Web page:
Tag Archives: Glasthule

Want to communicate? Then simplify, simplify

With Antonio Carluccio, Glasthule, April 2015.

With Antonio Carluccio, Glasthule, April 2015.

Antonio Carluccio knows it. So did Joey Ramone. So did Ernest Hemingway, and Leonardo da Vinci and Frederic Chopin.

Simple is best. As Henry David Thoreau put it: “Our life is frittered away by detail. Simplify, simplify”.

If only it were that easy. Confronted with vast amounts of information every day the task of refining, digging to the core or even finding it, is not an easy one.

Unlike Thoreau most of us don’t have the option of going off-grid to a hut in the woods. We have to engage with the information avalanche. And having sorted through it we then have to utilise the useful bits.

I do more of this than most. I work in the communication industry. As a journalist I process large amounts of information every day, filtering it down and then re-communicating the key elements to readers.

Books have been written, theses published and academic careers built upon analysing this process – how best to sort through the mound of content and find the ‘news hook’, the golden thread of the new or the interesting. It’s a constant process – as the news cycle changes day to day so must I.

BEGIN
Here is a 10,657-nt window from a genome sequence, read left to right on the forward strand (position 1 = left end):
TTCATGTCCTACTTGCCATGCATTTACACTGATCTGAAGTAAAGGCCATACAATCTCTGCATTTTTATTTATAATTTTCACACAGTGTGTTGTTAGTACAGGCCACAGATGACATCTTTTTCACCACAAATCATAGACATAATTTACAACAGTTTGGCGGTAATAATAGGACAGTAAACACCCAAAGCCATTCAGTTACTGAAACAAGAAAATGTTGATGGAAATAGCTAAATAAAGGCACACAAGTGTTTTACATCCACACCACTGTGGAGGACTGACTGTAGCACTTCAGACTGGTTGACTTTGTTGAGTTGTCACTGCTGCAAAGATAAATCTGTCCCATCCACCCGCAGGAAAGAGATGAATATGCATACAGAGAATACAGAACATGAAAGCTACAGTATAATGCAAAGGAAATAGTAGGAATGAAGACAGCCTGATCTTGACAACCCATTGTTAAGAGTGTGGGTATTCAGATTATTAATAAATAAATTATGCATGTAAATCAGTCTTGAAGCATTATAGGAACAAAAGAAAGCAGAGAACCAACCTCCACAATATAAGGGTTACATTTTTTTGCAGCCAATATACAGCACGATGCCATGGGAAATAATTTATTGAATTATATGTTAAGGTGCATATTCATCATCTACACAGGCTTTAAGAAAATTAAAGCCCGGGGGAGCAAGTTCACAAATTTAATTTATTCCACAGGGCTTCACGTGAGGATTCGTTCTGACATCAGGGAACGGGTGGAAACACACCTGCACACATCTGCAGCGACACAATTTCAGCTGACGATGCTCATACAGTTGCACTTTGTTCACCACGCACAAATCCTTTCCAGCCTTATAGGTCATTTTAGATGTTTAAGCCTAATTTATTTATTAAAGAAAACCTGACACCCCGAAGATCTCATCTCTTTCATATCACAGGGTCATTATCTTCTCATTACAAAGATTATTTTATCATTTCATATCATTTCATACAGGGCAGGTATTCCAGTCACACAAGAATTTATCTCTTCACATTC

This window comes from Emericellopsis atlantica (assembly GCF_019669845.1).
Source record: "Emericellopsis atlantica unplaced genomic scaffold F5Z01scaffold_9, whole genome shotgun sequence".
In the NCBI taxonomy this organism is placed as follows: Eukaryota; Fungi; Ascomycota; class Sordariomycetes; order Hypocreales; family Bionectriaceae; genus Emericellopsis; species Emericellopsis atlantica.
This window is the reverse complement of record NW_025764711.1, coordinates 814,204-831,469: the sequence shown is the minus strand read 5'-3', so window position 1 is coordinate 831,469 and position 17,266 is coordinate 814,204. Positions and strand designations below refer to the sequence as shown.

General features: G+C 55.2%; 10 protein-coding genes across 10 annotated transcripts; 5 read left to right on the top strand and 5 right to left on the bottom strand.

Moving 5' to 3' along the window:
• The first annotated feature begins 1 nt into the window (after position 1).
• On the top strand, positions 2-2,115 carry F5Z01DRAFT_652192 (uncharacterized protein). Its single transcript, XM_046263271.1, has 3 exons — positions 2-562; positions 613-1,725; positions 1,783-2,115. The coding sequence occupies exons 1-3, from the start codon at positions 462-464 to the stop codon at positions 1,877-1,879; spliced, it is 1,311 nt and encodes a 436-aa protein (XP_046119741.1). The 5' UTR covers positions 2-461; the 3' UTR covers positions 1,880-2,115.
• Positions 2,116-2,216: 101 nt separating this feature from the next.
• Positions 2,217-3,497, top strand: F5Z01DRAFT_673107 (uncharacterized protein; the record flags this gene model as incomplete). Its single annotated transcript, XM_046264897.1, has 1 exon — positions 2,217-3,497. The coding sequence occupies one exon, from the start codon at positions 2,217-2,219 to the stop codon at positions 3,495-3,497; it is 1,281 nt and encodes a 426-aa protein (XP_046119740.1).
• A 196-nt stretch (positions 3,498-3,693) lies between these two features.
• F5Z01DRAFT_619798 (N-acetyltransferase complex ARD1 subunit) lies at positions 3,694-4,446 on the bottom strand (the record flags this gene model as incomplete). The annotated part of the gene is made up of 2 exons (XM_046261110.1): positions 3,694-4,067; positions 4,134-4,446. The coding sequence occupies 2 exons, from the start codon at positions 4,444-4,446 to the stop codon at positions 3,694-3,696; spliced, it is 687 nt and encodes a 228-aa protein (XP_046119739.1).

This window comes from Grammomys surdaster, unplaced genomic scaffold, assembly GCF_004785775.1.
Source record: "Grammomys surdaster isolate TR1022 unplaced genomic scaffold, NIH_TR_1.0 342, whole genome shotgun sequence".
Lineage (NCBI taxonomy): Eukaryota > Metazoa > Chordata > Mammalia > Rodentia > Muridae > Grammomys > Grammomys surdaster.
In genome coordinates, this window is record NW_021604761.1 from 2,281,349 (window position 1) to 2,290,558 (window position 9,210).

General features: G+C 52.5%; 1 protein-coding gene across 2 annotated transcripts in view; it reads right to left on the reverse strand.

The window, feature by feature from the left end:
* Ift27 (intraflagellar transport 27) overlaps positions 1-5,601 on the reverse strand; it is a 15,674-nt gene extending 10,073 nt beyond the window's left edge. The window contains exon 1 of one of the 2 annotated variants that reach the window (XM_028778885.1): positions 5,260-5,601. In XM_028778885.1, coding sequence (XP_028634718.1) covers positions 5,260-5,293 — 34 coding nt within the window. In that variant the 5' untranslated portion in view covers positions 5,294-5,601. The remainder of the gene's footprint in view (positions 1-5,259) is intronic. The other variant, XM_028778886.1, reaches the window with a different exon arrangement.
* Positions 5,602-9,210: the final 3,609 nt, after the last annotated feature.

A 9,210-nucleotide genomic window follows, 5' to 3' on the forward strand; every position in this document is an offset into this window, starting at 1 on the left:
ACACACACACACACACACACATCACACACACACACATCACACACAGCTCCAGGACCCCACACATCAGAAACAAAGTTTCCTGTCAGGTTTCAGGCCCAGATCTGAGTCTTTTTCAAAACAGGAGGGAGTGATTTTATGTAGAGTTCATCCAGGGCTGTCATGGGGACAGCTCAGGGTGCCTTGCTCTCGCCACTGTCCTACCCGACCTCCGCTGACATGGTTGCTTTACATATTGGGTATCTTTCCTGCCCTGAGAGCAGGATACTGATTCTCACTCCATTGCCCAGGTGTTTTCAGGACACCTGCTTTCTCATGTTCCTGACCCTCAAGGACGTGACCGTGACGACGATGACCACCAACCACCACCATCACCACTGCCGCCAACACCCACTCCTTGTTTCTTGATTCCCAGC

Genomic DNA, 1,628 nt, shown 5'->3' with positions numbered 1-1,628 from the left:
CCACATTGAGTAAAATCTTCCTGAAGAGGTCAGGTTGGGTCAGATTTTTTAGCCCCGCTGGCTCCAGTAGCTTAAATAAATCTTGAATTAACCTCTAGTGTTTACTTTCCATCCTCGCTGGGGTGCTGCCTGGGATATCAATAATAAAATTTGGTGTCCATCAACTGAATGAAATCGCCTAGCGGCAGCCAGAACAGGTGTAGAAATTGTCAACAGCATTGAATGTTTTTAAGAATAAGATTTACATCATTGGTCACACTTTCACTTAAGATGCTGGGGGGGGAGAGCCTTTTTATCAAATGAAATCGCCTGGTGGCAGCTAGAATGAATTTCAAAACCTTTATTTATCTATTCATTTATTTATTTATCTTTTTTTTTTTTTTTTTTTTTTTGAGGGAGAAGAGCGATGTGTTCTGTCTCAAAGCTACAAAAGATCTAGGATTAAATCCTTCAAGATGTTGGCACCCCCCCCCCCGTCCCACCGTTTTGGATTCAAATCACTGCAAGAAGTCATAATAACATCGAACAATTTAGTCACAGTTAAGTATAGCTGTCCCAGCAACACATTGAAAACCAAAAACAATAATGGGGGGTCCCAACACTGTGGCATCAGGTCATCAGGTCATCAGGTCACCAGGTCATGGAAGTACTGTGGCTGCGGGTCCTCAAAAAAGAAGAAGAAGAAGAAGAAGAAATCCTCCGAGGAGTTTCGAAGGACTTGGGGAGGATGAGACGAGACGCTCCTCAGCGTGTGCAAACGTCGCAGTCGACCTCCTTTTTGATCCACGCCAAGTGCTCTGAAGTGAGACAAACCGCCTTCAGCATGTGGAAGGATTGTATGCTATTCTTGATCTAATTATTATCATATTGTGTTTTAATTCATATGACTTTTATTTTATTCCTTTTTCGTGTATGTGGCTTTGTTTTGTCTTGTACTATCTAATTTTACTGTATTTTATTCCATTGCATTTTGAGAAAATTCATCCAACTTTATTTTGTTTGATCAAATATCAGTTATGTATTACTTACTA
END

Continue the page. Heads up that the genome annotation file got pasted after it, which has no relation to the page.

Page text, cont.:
Joey Ramone, 1980 Pic: Yves Lorson

Joey Ramone, 1980
Pic: Yves Lorson

After a day of such work I recently had the pleasure of attending an event and meeting Italian restaurateur Antonio Carluccio. I can’t cook like the 78-year-old but I can apply his method to the communication field.

In his autobiography Carluccio explains the culinary theory he formulated in the early 1980s. Finding that the nouvelle cuisine of the time amounted to much extravagant kitchen technique Carluccio argued that simple dishes were best.

He called his theory ‘mof mof’ – minimum of fuss, maximum of flavour.

In content terms this translates to ‘less noise, more nub’. It’s a practice those mentioned above applied to their own respective disciplines, like Ramone’s ‘Hey! Ho! Let’s go‘ or Hemingway’s “one true sentence“.

Like those declarations ‘mof mof’ is far simpler in theory than in practice. It requires distillation, refinement and constant revision to get to the purest message possible – to cut through the fuss and find the flavour.

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